Victor Davis Hanson

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Not to be confused with Victor M. Hansen.
Victor Davis Hanson
Born (1953-09-05) September 5, 1953 (age 62)
Fowler, California, U.S.
Occupation Writer, Historian, Farmer
Nationality American
Subject Military history, Classics

Victor Davis Hanson (born September 5, 1953) is an American military historian, columnist, former classics professor, and scholar of ancient warfare. He has been a commentator on modern warfare and contemporary politics for National Review and other media outlets. He was a professor emeritus of classics at California State University, Fresno, and is currently the Martin and Illie Anderson Senior Fellow at Stanford University's Hoover Institution. He has been a visiting professor at Hillsdale College since 2004.[1] Hanson is perhaps best known for his 2001 book Carnage and Culture: Landmark Battles in the Rise of Western Power.

Hanson was awarded the National Humanities Medal in 2007 by President George W. Bush.[2] Hanson is a blogger on current affairs, particularly regarding the U.S. in the Middle East and the U.S.-Mexico situation, and is also a fifth-generation farmer, growing raisin grapes on a family farm in Selma, California, and a critic of social trends related to farming and agrarianism.

Early life, education and today[edit]

Hanson, who is of Swedish descent, grew up on a family farm at Selma, California in the San Joaquin Valley. His mother was a lawyer and judge, his father an educator and college administrator. Along with his older brother Nils and fraternal twin Alfred, Hanson attended public schools and graduated from Selma High School. Hanson received his BA from the University of California, Santa Cruz, in 1975[3] and his PhD in classics from Stanford University in 1980. He is a Protestant Christian.[4]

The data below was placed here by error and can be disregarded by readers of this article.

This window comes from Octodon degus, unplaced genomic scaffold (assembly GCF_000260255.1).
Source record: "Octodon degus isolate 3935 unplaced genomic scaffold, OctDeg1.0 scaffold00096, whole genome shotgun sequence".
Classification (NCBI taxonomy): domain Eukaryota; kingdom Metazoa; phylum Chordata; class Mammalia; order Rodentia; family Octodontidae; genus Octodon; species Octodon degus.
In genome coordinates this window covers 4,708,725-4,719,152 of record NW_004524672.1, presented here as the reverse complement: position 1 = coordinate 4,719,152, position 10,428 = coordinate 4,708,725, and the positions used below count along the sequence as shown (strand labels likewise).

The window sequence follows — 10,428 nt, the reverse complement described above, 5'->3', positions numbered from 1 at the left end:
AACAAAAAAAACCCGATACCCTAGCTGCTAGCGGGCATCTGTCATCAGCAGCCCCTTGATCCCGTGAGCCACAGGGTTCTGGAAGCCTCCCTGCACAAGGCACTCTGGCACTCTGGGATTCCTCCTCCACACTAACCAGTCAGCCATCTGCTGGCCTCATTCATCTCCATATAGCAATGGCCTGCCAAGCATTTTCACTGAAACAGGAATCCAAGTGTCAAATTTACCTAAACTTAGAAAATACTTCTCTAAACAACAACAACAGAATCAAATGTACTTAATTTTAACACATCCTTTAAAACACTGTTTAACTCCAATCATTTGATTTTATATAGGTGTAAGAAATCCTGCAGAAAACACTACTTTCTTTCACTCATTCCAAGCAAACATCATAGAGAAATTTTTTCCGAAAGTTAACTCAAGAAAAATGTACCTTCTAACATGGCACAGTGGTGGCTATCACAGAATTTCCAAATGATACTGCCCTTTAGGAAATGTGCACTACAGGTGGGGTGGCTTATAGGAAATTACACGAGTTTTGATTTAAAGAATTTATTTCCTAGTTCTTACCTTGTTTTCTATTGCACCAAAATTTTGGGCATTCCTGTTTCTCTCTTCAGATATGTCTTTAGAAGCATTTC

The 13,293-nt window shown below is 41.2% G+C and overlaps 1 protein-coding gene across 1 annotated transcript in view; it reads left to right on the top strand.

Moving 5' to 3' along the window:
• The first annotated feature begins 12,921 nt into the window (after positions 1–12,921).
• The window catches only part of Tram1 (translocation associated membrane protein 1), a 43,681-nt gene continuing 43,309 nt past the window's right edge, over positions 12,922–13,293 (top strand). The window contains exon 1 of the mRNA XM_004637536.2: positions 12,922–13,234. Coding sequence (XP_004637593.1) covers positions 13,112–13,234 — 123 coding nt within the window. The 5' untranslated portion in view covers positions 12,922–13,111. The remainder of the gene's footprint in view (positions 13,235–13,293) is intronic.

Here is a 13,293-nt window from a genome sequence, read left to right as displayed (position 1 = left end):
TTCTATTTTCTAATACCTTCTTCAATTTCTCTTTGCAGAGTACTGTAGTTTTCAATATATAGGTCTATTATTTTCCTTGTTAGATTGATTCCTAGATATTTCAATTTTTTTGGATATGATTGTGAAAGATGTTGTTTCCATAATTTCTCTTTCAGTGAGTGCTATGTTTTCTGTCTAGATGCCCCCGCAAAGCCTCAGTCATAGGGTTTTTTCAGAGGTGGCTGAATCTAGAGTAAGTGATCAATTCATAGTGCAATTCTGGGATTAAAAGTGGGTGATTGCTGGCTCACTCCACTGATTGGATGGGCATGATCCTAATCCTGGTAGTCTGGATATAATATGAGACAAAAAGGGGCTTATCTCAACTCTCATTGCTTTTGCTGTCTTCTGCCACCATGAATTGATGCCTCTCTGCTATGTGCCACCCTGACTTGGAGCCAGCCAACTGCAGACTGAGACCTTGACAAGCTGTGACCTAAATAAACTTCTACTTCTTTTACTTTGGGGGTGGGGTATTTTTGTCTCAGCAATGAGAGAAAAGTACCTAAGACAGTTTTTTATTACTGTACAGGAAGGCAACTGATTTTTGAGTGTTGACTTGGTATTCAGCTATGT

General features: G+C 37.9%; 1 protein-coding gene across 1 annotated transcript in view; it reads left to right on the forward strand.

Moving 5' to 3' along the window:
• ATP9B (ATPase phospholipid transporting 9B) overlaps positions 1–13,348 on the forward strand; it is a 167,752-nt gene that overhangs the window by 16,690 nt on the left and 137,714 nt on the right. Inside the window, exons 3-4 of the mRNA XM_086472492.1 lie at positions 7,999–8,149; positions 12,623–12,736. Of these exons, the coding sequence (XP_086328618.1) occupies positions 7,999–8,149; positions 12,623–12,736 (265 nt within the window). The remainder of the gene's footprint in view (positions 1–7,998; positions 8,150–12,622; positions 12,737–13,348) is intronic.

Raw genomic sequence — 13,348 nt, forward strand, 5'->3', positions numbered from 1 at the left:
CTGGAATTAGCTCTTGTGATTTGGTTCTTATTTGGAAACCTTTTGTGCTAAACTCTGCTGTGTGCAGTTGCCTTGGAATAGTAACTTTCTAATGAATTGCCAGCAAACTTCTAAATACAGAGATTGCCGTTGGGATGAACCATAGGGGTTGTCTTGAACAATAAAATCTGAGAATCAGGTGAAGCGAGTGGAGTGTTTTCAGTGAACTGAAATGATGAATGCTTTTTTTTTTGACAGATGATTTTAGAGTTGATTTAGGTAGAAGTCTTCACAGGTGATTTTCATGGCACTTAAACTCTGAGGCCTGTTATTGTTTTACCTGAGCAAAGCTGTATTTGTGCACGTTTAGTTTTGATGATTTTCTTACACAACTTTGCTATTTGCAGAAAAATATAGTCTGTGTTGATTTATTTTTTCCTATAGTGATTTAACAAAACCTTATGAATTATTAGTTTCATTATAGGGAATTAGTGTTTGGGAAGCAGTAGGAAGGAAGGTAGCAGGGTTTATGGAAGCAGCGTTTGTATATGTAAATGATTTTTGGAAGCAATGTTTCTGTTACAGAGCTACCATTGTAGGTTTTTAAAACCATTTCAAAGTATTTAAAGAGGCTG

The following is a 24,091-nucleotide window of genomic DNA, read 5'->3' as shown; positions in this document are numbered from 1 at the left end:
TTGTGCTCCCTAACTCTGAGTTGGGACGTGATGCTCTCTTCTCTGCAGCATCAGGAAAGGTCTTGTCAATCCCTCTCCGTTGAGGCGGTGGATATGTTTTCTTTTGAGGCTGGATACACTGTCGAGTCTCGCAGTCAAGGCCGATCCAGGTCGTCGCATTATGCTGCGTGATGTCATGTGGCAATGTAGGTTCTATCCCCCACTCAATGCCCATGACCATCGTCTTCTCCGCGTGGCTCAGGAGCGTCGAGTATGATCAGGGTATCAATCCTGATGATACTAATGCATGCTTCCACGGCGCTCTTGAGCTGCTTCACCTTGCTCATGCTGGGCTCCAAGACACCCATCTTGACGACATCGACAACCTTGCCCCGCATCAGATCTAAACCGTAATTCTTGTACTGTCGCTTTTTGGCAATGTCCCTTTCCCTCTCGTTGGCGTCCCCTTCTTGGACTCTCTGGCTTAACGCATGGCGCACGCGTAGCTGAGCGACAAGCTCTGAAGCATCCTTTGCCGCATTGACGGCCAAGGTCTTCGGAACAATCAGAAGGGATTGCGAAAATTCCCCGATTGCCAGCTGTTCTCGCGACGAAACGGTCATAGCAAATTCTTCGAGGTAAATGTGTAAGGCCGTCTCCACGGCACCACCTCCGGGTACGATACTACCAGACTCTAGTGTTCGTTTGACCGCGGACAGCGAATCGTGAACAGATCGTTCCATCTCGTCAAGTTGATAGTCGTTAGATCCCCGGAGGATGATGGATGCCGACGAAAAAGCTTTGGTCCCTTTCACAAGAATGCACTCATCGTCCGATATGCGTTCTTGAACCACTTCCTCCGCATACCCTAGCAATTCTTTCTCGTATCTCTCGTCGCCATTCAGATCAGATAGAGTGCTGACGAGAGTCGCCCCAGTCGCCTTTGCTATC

Hanson is currently a Senior Fellow at the Hoover Institution and Fellow in California Studies at the Claremont Institute, and professor emeritus at California State University, Fresno,[5] where he began teaching in 1984, having created the classics program at that institution.

In 1991 Hanson was awarded an American Philological Association's Excellence in Teaching Award, which is awarded to undergraduate teachers of Greek and Latin.[5] He has been a visiting professor of classics at Stanford University (1991–92), National Endowment for the Humanities fellow at the Center for Advanced Studies in the Behavioral Sciences, Stanford, California (1992–93), as well as holding the visiting Shifrin Chair of Military History at the U.S. Naval Academy, Annapolis, Maryland (2002–03).

Hanson writes a weekly column syndicated by Tribune Media Services, and has been published in The New York Times, American Heritage, and The New Criterion, among other publications. In 2006, he started blogging at PJ Media. In 2007, he was awarded the National Humanities Medal by President George W. Bush.[5]